Encouraged by all the interest—and the money—many Berliners have gotten startup fever. The Berlin Chamber of Commerce reports that 1,300 Internet startups have been founded in the city since 2008, 500 of them last year alone.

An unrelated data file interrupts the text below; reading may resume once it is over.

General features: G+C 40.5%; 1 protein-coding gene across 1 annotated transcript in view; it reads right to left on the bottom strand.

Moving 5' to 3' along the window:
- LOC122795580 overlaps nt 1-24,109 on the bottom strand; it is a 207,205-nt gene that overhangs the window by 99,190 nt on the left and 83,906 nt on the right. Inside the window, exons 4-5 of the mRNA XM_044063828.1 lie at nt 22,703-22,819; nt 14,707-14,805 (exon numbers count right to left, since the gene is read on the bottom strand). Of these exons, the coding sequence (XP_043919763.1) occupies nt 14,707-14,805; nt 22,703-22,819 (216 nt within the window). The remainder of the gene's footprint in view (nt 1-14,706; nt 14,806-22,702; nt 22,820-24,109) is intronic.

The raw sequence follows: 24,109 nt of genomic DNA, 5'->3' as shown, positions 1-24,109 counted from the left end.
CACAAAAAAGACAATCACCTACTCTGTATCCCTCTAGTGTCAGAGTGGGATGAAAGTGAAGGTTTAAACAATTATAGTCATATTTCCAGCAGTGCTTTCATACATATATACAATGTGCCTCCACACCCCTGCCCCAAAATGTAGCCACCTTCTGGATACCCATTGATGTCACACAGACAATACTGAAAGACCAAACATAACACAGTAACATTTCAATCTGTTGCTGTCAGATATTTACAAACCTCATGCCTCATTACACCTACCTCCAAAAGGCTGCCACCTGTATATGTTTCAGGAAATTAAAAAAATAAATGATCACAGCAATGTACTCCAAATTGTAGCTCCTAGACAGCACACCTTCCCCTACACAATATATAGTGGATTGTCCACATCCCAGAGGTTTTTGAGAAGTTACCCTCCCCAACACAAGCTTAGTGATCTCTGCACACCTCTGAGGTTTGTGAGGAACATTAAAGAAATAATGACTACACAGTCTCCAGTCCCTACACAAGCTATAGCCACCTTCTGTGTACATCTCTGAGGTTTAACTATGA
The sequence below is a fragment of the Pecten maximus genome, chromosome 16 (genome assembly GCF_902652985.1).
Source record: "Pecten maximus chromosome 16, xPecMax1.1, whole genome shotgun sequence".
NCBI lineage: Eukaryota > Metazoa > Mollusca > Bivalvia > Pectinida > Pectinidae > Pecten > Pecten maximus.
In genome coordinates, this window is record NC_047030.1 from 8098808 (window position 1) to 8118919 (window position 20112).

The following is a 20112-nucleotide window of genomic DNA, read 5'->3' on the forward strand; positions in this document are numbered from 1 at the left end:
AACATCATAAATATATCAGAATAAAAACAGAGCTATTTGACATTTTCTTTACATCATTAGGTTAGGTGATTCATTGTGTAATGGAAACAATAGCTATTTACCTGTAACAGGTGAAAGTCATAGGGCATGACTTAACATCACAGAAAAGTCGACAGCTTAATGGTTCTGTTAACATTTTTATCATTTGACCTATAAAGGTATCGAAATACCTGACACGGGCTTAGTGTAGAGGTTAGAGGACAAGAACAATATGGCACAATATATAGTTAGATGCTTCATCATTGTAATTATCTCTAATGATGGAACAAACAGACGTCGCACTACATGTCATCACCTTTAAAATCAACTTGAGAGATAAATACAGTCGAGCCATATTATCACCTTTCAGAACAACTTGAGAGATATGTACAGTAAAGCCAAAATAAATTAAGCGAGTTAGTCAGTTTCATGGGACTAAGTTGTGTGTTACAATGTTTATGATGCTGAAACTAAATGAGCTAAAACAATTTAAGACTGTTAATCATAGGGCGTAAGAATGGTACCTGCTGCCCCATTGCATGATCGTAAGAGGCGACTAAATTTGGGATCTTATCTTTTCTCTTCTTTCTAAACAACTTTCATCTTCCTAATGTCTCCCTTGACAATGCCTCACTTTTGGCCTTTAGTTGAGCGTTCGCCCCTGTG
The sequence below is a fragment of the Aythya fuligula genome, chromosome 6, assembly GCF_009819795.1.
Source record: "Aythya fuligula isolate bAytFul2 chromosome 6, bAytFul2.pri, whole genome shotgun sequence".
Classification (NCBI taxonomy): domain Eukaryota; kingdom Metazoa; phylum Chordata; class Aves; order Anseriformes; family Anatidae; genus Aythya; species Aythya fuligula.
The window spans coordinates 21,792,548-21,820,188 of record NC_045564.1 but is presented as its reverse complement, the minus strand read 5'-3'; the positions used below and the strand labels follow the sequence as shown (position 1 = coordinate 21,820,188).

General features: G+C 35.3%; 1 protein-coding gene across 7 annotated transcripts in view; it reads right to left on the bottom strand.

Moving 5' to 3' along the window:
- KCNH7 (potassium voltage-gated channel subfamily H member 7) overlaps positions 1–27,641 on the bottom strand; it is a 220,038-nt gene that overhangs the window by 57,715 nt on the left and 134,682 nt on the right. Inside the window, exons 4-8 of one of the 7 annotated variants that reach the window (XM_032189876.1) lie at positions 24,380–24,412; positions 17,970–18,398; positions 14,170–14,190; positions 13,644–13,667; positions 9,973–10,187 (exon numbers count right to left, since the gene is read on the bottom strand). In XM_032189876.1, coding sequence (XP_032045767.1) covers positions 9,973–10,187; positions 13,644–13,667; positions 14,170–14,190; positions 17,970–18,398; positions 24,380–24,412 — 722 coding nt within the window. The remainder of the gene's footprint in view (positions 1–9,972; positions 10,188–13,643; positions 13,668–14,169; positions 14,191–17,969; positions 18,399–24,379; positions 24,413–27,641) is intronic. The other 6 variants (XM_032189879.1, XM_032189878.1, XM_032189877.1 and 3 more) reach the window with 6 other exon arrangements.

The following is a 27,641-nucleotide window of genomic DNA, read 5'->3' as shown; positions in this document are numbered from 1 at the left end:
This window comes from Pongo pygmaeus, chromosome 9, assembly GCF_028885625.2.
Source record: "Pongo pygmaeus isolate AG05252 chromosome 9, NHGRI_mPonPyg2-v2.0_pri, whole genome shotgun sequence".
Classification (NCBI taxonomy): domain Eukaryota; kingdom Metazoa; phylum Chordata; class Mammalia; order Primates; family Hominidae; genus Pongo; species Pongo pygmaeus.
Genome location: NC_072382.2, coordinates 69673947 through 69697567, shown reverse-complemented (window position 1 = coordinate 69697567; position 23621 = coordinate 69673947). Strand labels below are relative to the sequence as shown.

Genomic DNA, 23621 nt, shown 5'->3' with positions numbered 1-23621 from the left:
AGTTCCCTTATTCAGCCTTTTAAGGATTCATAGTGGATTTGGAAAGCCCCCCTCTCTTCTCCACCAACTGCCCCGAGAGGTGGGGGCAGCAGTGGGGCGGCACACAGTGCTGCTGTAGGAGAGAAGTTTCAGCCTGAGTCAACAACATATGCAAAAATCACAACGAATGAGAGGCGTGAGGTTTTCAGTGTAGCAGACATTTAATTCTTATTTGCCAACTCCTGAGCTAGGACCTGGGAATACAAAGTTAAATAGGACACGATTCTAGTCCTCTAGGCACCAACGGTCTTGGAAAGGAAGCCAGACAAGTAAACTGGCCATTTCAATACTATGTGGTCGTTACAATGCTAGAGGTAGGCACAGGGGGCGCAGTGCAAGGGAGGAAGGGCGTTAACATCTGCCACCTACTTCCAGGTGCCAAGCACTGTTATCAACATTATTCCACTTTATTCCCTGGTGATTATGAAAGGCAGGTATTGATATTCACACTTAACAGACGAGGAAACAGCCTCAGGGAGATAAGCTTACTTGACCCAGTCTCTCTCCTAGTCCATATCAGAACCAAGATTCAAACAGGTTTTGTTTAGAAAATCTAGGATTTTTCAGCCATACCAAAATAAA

Germany’s capital is home to the Chaos Computer Club, one of the world’s biggest hacker groups. (Kim Dotcom was a member until he got banned for stealing other people’s ideas, according to Associated Press reports.) In recent years these hackers, along with tech-savvy expats and engineers from Berlin’s universities and clone companies, have combined their know-how with the softer skills of designers, artists, and musicians who have long flocked to Berlin. “Berlin’s attitude is very punk, and that’s really important for startups, because they’re basically saying, ‘OK, I’m going to do things my own way,’ ” says Ljung, who was a sound designer before founding SoundCloud, and is still an active electronic musician. Says O’Leary: “All Berlin knows is change and disruption, and there’s nobody defining what the city should be or what an entrepreneur should be.”